For most of my adult life, I was “the” guy when it came to events. I don’t mean I was better than everyone else, only that when it came time for an event, either professional or personal, I was the guy there to make the “real” photographs. This comes with a certain level of stress, responsibility, etc., but after you have done it a few dozen times you get in your zone and figure things out. You also know precisely what you are looking for. You build, block by block, frame by frame, the story you see unfolding. This nearly eliminates any chance you can actually experience the event because you have to be in a very different mental space to accomplish what you need to accomplish. It’s almost like you are running in a parallel line with the real world, the real people and the time/space paradigm.
In my entire adult life, I can remember attending ONE wedding where I was a simple guest. Every single other wedding I was there with an agenda. Same for most other events. I don’t even like shooting events, so I’m not entirely sure how this happened, but oh well.
This weekend was bar mitzvah time. And what was my part? Uncle. That’s all. Just uncle. But you KNOW I can’t just be the uncle. So I brought my gear and thought I would make a few pics. What people don’t seem to understand is that photography is an actual skill. Think of it as you would tennis, knife fighting or building one of those wooden ships inside a glass bottle. Skill people, skill. Photography takes practice. If you aren’t in shape you are going to suffer, so I had no grand dream of “nailing” this event. And even better, there was an official photographer doing her thing, so all I had to do was snipe a few frames.(She did well by the way.)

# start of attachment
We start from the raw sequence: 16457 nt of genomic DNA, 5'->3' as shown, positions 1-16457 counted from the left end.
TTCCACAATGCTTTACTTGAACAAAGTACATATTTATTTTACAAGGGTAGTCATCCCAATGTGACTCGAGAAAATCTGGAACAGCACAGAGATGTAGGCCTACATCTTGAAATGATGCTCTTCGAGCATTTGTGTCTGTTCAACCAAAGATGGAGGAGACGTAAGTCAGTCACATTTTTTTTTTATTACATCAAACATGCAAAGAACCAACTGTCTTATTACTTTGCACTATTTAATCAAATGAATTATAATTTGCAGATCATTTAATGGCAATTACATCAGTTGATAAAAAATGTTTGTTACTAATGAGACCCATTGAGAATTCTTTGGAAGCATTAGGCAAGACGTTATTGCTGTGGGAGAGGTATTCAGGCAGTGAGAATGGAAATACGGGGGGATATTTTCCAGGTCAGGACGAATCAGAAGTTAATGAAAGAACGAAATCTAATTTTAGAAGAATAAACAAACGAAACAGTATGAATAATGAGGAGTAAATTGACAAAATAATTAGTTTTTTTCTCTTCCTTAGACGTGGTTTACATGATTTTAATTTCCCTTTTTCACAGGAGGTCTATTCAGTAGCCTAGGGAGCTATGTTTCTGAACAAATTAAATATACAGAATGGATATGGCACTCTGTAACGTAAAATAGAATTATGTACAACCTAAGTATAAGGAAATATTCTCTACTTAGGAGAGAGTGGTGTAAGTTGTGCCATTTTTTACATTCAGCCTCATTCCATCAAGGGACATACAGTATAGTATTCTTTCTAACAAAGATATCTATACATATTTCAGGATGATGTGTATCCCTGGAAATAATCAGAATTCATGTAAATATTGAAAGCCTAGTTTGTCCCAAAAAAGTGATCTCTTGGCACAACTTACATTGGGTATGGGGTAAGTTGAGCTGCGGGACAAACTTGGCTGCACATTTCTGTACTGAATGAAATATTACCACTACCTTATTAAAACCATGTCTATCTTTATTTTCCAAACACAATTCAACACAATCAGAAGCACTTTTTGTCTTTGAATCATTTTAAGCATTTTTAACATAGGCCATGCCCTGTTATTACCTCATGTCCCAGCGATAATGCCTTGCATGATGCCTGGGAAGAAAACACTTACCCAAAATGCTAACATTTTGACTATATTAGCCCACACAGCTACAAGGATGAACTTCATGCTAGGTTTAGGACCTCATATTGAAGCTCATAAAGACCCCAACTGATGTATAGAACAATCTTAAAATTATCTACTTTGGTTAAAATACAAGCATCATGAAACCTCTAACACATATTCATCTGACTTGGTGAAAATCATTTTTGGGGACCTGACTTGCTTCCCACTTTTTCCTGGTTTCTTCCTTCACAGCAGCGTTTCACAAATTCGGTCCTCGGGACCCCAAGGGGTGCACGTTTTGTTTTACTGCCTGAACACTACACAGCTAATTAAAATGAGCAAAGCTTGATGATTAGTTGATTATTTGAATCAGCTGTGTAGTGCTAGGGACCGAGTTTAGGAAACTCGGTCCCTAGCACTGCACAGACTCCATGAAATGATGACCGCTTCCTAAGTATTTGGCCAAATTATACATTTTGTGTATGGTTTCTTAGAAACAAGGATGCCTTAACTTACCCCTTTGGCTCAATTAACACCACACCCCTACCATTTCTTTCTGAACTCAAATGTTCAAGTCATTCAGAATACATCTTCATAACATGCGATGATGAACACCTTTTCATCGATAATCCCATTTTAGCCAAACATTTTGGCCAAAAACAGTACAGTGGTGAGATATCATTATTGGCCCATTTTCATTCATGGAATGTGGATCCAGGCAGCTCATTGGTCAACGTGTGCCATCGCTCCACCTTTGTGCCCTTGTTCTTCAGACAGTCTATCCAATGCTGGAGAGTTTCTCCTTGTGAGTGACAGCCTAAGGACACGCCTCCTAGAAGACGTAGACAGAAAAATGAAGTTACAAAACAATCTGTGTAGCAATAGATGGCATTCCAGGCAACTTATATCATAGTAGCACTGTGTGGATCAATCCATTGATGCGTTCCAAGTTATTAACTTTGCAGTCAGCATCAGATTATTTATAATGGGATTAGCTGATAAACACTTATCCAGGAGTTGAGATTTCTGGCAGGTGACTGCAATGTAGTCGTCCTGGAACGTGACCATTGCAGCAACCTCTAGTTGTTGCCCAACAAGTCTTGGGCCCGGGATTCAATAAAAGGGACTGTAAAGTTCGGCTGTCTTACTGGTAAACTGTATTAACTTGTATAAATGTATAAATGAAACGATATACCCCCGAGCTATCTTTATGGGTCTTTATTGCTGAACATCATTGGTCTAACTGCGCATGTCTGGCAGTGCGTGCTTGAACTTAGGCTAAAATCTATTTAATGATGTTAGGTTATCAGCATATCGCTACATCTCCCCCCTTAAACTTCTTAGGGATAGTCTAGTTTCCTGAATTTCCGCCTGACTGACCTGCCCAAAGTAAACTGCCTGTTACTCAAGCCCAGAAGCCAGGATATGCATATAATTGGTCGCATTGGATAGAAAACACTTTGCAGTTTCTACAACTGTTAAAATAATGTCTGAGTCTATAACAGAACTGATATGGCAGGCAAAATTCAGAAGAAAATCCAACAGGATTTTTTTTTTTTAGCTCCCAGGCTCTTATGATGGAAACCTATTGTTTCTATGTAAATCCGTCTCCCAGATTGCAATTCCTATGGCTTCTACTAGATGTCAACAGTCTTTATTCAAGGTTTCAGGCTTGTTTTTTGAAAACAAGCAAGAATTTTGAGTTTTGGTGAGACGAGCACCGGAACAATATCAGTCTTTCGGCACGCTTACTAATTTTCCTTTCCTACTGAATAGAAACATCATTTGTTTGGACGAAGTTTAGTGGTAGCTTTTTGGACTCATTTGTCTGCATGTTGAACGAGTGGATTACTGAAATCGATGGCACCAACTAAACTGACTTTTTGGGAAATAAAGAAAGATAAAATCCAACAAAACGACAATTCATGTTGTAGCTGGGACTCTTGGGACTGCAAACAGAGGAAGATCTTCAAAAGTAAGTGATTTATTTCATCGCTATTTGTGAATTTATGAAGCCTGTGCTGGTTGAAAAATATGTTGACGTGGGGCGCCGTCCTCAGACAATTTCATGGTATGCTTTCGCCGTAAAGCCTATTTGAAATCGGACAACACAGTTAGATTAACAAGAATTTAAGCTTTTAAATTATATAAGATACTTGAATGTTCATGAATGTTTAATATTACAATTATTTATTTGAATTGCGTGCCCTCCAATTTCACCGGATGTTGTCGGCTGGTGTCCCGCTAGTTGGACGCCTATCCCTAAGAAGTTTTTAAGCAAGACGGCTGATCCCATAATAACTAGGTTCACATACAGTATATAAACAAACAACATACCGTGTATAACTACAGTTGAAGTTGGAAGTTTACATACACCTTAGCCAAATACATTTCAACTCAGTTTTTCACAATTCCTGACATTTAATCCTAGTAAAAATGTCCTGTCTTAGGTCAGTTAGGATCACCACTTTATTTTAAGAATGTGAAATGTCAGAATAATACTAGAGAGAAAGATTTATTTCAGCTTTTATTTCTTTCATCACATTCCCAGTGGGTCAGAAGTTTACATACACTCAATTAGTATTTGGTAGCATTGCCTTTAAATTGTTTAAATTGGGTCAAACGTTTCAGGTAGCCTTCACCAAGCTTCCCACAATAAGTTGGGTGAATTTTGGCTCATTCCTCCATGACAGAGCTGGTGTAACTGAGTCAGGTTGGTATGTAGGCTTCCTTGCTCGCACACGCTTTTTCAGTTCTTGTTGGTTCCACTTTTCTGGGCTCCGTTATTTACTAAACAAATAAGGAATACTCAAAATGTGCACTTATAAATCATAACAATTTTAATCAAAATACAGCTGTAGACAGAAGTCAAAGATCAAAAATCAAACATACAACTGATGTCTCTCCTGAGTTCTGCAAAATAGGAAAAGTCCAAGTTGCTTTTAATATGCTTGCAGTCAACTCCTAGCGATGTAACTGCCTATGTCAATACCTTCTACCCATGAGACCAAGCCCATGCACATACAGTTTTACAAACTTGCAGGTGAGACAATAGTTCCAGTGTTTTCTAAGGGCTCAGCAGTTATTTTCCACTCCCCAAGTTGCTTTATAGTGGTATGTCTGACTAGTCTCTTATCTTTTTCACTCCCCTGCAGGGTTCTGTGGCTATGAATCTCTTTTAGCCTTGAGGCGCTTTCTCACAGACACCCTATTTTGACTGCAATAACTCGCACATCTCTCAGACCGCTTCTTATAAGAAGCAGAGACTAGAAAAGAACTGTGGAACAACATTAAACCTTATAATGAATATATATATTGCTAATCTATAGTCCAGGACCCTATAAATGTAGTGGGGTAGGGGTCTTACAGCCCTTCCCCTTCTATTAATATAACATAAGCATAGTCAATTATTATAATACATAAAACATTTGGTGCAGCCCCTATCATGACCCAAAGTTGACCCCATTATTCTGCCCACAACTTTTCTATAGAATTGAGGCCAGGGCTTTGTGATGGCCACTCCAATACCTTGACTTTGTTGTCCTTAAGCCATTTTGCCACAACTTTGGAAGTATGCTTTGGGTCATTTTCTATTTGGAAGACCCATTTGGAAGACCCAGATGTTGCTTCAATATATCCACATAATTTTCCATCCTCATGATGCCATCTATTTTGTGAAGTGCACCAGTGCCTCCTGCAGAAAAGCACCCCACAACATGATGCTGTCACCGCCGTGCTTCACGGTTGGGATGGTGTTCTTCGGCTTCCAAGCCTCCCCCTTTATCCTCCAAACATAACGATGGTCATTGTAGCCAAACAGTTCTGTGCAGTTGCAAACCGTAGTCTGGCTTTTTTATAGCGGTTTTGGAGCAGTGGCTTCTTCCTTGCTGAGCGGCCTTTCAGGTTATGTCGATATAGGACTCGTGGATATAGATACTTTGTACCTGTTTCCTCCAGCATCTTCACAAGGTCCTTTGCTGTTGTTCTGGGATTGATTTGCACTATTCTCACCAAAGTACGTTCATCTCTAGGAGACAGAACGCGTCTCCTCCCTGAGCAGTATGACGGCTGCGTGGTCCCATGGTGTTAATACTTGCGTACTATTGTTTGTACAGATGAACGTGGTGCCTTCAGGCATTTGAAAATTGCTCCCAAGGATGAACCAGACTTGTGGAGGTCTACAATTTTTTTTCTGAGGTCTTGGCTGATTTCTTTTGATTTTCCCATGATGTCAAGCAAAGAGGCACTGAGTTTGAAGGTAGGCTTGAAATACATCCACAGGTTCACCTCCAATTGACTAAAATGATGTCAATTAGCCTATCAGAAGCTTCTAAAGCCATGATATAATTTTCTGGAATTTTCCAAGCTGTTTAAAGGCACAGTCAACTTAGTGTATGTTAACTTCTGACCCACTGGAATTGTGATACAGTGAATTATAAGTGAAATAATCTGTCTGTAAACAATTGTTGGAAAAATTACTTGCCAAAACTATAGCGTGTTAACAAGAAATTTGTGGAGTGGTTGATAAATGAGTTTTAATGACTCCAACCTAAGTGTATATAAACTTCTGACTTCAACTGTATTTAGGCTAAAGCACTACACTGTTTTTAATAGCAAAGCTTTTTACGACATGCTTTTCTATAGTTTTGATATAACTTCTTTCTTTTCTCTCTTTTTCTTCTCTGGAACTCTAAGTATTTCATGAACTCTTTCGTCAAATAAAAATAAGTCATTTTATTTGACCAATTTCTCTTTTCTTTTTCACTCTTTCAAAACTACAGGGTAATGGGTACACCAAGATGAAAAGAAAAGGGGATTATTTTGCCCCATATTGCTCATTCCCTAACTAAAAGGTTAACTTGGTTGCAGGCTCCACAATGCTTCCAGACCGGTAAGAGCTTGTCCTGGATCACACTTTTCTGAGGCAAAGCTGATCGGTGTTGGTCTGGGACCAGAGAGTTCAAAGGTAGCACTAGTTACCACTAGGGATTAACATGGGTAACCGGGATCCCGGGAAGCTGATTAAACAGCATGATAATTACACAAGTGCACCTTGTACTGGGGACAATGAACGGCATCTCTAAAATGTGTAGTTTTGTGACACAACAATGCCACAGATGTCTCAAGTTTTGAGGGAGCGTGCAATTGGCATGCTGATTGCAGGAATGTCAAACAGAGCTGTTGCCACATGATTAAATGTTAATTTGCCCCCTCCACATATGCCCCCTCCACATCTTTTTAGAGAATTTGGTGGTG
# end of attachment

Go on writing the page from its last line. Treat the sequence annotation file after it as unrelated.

But this was the first event I photographed with the Fuji system. I’ve had this system for several years now, so that tells you how infrequently I actually make pictures. I had my Atlas pack with me, which holds my entire photographic life these days, but I chose two bodies, two lenses and left the rest on the floor. I don’t often think about my gear, but within minutes I thought “I wish I would have had this gear back when I was doing this full time.” These cameras are so capable and SO light and small compared to what I used to use when I needed to go digital. Picking up my Canon stuff now, mostly the 5DIII or 5D IV, they feel like behemoth bricks. These are not bad cameras, not by any stretch, but man do they get heavy and clunky. The Fuji felt like I could shoot all day and never once think “I need to put these down.” (I haven’t used the Canon gear in almost two years.)
There are moments when I don’t like the Fuji, certain lighting conditions, but the same is true for every camera I’ve ever used when it comes to mixed light and digital, or even harsh side light and digital. The skin goes sallow, the contrast becomes too much, etc.
I suck at photography now. I know some of you might try to defend me, and I appreciate that, but it’s very true. I also suck at golf, ice dancing and making jello because I NEVER do these things, which is almost the same for photography. It’s not like I don’t enjoy it, but I don’t expect to be good, nor do I expect tangible results when I “skim” most of the time. I do still see light, which is a good sign I think, especially if I ever need or want to “turn photography back on.”
Now I can sit and view these images, but more importantly, I can remember what I actually saw and heard. I can remember the faces, the expressions, the moments and the small things I might not ever get with the camera to my eye.